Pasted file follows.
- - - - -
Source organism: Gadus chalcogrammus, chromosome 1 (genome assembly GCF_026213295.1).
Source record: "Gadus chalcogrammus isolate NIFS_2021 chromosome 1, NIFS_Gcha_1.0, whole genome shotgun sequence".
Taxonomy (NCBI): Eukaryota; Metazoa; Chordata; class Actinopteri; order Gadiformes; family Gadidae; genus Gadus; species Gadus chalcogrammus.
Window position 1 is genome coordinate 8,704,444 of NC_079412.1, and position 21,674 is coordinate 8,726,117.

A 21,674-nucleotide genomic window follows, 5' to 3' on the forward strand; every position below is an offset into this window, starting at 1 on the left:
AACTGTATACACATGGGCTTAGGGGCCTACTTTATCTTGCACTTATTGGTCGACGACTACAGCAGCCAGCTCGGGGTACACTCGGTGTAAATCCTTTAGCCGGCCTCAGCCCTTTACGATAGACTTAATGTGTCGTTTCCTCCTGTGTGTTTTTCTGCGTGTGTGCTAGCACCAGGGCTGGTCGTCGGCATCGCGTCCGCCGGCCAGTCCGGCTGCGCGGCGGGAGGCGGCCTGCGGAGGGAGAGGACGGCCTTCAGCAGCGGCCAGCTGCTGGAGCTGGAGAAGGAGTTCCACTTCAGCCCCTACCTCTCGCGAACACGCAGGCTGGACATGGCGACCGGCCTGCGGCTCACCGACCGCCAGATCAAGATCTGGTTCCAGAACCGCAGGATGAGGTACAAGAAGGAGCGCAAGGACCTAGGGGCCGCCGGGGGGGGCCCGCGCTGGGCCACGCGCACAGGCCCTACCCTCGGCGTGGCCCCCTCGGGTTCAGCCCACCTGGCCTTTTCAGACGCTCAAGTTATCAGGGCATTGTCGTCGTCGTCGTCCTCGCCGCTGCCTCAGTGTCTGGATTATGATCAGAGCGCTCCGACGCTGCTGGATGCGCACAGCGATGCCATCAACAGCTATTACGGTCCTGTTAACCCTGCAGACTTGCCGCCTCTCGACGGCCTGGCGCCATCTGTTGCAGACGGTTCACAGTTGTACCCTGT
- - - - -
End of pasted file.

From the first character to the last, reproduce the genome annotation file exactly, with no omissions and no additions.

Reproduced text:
Source organism: Gadus chalcogrammus, chromosome 1 (genome assembly GCF_026213295.1).
Source record: "Gadus chalcogrammus isolate NIFS_2021 chromosome 1, NIFS_Gcha_1.0, whole genome shotgun sequence".
Taxonomy (NCBI): Eukaryota; Metazoa; Chordata; class Actinopteri; order Gadiformes; family Gadidae; genus Gadus; species Gadus chalcogrammus.
Window position 1 is genome coordinate 8,704,444 of NC_079412.1, and position 21,674 is coordinate 8,726,117.

A 21,674-nucleotide genomic window follows, 5' to 3' on the forward strand; every position below is an offset into this window, starting at 1 on the left:
AACTGTATACACATGGGCTTAGGGGCCTACTTTATCTTGCACTTATTGGTCGACGACTACAGCAGCCAGCTCGGGGTACACTCGGTGTAAATCCTTTAGCCGGCCTCAGCCCTTTACGATAGACTTAATGTGTCGTTTCCTCCTGTGTGTTTTTCTGCGTGTGTGCTAGCACCAGGGCTGGTCGTCGGCATCGCGTCCGCCGGCCAGTCCGGCTGCGCGGCGGGAGGCGGCCTGCGGAGGGAGAGGACGGCCTTCAGCAGCGGCCAGCTGCTGGAGCTGGAGAAGGAGTTCCACTTCAGCCCCTACCTCTCGCGAACACGCAGGCTGGACATGGCGACCGGCCTGCGGCTCACCGACCGCCAGATCAAGATCTGGTTCCAGAACCGCAGGATGAGGTACAAGAAGGAGCGCAAGGACCTAGGGGCCGCCGGGGGGGGCCCGCGCTGGGCCACGCGCACAGGCCCTACCCTCGGCGTGGCCCCCTCGGGTTCAGCCCACCTGGCCTTTTCAGACGCTCAAGTTATCAGGGCATTGTCGTCGTCGTCGTCCTCGCCGCTGCCTCAGTGTCTGGATTATGATCAGAGCGCTCCGACGCTGCTGGATGCGCACAGCGATGCCATCAACAGCTATTACGGTCCTGTTAACCCTGCAGACTTGCCGCCTCTCGACGGCCTGGCGCCATCTGTTGCAGACGGTTCACAGTTGTACCCTGT